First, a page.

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Great Lakes

Human Health Effects Research Program

Historical Background

The Great Lakes, which consist of Lakes Superior, Michigan, Huron, Erie, and Ontario, are collectively the largest inland body of freshwater on this planet. The lakes contain 22,000 cubic kilometers of water, Image 1or one-fifth of the freshwater on the earth's surface, and cover 94,250 square miles in the United States and Canada. Approximately 10% of the U.S. population lives within the Great Lakes basin, which include eight U.S. states (Illinois, Indiana, Ohio, Pennsylvania, Michigan, Minnesota, New York, and Wisconsin) and Canada [1].

For over 200 years, the Great Lakes basin has been used as a resource for industry, agriculture, shipping, and recreation. The physical nature of the basin and the long retention time of the lakes combine to make this huge freshwater resource a repository for chemical by-products of all the previously described activities. Despite the size of the lakes, the long retention time makes them especially sensitive to pollution. Less than one percent of the total volume of water in the system flows out of the St. Lawrence River each year, leaving toxic pollutants to accumulate in bottom sediments and fish.

Image 2More than 1,000 chemicals have been detected in the waters of the Great Lakes [2]. Researchers have identified 362 contaminants in the waters, sediment, and biota in quantifiable amounts; approximately one-third have been evaluated for potential toxic effects [3]. Although the levels of some of these chemicals have declined, they are still a cause of great concern to the Great Lakes ecosystem and human health.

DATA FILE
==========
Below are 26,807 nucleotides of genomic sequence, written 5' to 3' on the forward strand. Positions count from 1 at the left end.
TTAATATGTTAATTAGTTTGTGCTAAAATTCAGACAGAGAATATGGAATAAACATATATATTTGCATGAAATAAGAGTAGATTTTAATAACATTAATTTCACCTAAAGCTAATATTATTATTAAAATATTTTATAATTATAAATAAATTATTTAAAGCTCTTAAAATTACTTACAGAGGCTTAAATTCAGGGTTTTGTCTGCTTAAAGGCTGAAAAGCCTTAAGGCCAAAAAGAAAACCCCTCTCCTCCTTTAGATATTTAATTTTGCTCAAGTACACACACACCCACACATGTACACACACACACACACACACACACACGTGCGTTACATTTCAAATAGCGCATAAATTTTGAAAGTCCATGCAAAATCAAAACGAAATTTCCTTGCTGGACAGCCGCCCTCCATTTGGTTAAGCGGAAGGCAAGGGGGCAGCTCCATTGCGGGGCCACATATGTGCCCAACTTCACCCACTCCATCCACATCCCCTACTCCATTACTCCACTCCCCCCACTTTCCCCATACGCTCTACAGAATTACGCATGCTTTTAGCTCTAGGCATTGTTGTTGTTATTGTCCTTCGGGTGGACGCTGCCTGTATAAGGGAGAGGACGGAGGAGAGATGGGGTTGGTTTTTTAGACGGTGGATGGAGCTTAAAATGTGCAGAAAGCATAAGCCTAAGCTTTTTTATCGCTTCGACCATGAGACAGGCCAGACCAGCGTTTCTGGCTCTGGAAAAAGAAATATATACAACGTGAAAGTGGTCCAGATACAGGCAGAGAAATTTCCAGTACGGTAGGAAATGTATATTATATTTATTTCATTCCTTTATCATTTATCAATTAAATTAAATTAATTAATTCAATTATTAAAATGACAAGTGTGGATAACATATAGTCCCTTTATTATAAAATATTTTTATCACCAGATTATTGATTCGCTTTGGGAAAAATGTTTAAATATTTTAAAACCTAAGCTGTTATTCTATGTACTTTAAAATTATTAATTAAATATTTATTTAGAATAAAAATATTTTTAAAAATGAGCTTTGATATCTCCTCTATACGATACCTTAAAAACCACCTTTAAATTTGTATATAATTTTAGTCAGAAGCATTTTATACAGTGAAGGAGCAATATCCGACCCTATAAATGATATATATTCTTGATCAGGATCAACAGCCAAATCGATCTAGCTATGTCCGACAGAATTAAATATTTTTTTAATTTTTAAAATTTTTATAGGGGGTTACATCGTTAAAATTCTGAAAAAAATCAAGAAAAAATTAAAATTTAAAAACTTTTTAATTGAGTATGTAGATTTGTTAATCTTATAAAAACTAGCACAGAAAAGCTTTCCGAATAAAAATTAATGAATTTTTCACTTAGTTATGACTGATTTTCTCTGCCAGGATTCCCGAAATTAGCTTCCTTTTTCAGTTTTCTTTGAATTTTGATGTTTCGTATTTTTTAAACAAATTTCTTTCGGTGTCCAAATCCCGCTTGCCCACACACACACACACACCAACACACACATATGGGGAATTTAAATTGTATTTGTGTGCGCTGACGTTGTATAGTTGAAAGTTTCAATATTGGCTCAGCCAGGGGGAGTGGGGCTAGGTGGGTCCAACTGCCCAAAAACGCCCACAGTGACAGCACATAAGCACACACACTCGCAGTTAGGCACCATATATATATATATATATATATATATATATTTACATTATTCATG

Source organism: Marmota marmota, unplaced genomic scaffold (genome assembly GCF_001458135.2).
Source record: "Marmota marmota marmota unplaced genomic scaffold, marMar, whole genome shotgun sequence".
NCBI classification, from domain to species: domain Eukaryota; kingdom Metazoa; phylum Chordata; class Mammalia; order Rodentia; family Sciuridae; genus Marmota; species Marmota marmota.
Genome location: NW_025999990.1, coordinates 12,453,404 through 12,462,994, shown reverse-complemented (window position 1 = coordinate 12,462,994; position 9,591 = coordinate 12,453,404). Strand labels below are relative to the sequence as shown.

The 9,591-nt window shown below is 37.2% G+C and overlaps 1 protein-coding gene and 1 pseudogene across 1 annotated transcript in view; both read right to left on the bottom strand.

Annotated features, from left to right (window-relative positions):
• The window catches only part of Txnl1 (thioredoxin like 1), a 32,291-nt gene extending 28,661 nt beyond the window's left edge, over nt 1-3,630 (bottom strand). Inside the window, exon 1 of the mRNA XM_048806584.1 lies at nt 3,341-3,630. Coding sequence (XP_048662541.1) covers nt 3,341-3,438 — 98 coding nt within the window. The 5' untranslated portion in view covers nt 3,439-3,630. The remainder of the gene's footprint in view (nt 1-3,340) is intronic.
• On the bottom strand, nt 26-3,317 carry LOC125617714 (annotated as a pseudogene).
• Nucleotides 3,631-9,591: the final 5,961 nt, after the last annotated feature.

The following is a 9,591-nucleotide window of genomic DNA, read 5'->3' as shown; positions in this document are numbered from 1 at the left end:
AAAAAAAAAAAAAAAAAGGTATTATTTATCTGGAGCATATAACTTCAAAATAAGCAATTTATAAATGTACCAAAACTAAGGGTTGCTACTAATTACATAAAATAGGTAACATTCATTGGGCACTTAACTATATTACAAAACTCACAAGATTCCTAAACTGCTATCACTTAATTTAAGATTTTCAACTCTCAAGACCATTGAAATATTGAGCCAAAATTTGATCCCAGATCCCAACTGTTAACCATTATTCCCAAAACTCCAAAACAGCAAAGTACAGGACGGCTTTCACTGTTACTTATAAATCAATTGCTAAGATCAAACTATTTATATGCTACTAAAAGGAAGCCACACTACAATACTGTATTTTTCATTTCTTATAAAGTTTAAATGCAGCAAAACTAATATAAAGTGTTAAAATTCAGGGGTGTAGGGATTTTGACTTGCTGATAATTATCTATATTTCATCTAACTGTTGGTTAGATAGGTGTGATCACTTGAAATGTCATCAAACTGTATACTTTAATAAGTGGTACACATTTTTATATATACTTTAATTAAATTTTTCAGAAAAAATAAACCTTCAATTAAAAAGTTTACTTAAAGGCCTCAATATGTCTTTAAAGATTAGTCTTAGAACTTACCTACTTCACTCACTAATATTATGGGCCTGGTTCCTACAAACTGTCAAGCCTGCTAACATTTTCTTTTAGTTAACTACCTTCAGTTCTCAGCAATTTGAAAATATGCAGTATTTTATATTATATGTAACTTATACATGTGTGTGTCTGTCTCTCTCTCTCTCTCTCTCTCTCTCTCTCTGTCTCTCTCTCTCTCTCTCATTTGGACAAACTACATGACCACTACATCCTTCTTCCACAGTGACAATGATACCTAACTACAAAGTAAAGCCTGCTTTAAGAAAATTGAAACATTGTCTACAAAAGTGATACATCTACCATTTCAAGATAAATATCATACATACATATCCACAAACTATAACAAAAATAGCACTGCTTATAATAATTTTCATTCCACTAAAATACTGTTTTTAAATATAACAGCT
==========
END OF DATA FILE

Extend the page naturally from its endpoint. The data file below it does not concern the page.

In 1985, 11 of the most persistent and widespread toxic substances were identified as "critical" Great Lakes pollutants by the International Joint Commission (IJC) [4] (Table 1). These 11 substances tend to accumulate in aquatic organisms eaten by Great Lakes fish. With the exception of alkylated lead and methylmercury, these substances are stored in fatty tissues of fish and become more concentrated over time.

Eight of these chemicals are organochlorine compounds known to bond strongly to body fat and, therefore, to accumulate in fatty tissues and other body organs of fish predators. Contaminated fish are then consumed by other wildlife species and humans. The transport of these substances through the food chain allows them to persist and biomagnify within the aquatic food chain, thereby making them available to higher forms of life (Figure 1).

The IJC has identified 42 areas of concern (AOC) in the Great Lakes basin; toxic substances detected in these areas exceed the limits or guidelines of the Great Lakes Water Quality Agreement [5]. Thirty one of these 42 areas are within the borders of the United States (Figure 2).

Potential environmental pathways of human exposure to Great Lakes pollutants include inhalation of air; ingestion of water, foodstuffs, or contaminated soil; and dermal contact with water or airborne particulates. Multimedia analyses indicate that the majority of human exposure to chlorinated organic compounds (80-90%) comes from the food pathway, a lesser amount (5-10%) from air, and minute amounts (less than 1%) from water [6,7].

Most of the data available on human exposure to toxic substances in the Great Lakes come from analyses of contaminant levels in drinking water and sport fish. The consumption of contaminated sport fish and wildlife can significantly increase human exposure to the Image 3 Great Lakes critical pollutants. A spectrum of these major contaminants has been identified in cooked Great Lakes fish [8]. Investigators have demonstrated that blood serum levels of these contaminants are significantly increased in consumers of contaminated Great Lakes sport fish compared to people who do not eat such fish or who consume very small amounts of fish [9,10,11,12,13,14].

Several investigators have shown that exposure from fish far outweighs atmospheric, terrestrial, or water column sources [15, 8, 13]. These patterns may vary for populations living in the vicinity of industrial areas such as refineries or smelting plants.

Because of the persistence and widespread presence of these Great Lakes pollutants in the environment, toxic effects in wildlife have been observed (Table 2) [16]. Results from epidemiologic investigations also suggest that adverse human health effects, i.e., reproductive, developmental, behavioral, neurologic, endocrinologic, and immunologic, may result from exposure to Great Lakes pollutants [17, 18, 20, 19, 20, 21, 22, 23, 24].

This page was updated on 03/21/2008